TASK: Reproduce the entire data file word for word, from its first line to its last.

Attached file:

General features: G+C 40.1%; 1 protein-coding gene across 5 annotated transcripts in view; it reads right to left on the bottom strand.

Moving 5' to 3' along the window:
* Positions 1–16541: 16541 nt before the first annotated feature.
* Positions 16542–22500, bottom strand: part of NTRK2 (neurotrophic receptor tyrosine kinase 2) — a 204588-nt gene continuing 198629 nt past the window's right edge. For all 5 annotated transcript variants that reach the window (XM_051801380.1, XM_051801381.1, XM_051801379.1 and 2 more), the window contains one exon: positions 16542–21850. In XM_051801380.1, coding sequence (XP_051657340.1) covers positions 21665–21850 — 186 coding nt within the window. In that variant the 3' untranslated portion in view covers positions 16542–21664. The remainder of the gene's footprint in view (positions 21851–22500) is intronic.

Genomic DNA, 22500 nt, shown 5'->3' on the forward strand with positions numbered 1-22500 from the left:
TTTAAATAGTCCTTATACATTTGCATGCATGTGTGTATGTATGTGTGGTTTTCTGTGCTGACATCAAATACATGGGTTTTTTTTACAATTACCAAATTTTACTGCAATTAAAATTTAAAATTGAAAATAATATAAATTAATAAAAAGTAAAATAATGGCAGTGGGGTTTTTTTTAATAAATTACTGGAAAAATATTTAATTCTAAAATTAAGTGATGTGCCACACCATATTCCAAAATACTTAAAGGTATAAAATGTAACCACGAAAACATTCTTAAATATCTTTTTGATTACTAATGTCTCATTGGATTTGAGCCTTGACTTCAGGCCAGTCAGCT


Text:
General features: G+C 40.1%; 1 protein-coding gene across 5 annotated transcripts in view; it reads right to left on the bottom strand.

Moving 5' to 3' along the window:
* Positions 1–16541: 16541 nt before the first annotated feature.
* Positions 16542–22500, bottom strand: part of NTRK2 (neurotrophic receptor tyrosine kinase 2) — a 204588-nt gene continuing 198629 nt past the window's right edge. For all 5 annotated transcript variants that reach the window (XM_051801380.1, XM_051801381.1, XM_051801379.1 and 2 more), the window contains one exon: positions 16542–21850. In XM_051801380.1, coding sequence (XP_051657340.1) covers positions 21665–21850 — 186 coding nt within the window. In that variant the 3' untranslated portion in view covers positions 16542–21664. The remainder of the gene's footprint in view (positions 21851–22500) is intronic.

Genomic DNA, 22500 nt, shown 5'->3' on the forward strand with positions numbered 1-22500 from the left:
TTTAAATAGTCCTTATACATTTGCATGCATGTGTGTATGTATGTGTGGTTTTCTGTGCTGACATCAAATACATGGGTTTTTTTTACAATTACCAAATTTTACTGCAATTAAAATTTAAAATTGAAAATAATATAAATTAATAAAAAGTAAAATAATGGCAGTGGGGTTTTTTTTAATAAATTACTGGAAAAATATTTAATTCTAAAATTAAGTGATGTGCCACACCATATTCCAAAATACTTAAAGGTATAAAATGTAACCACGAAAACATTCTTAAATATCTTTTTGATTACTAATGTCTCATTGGATTTGAGCCTTGACTTCAGGCCAGTCAGCT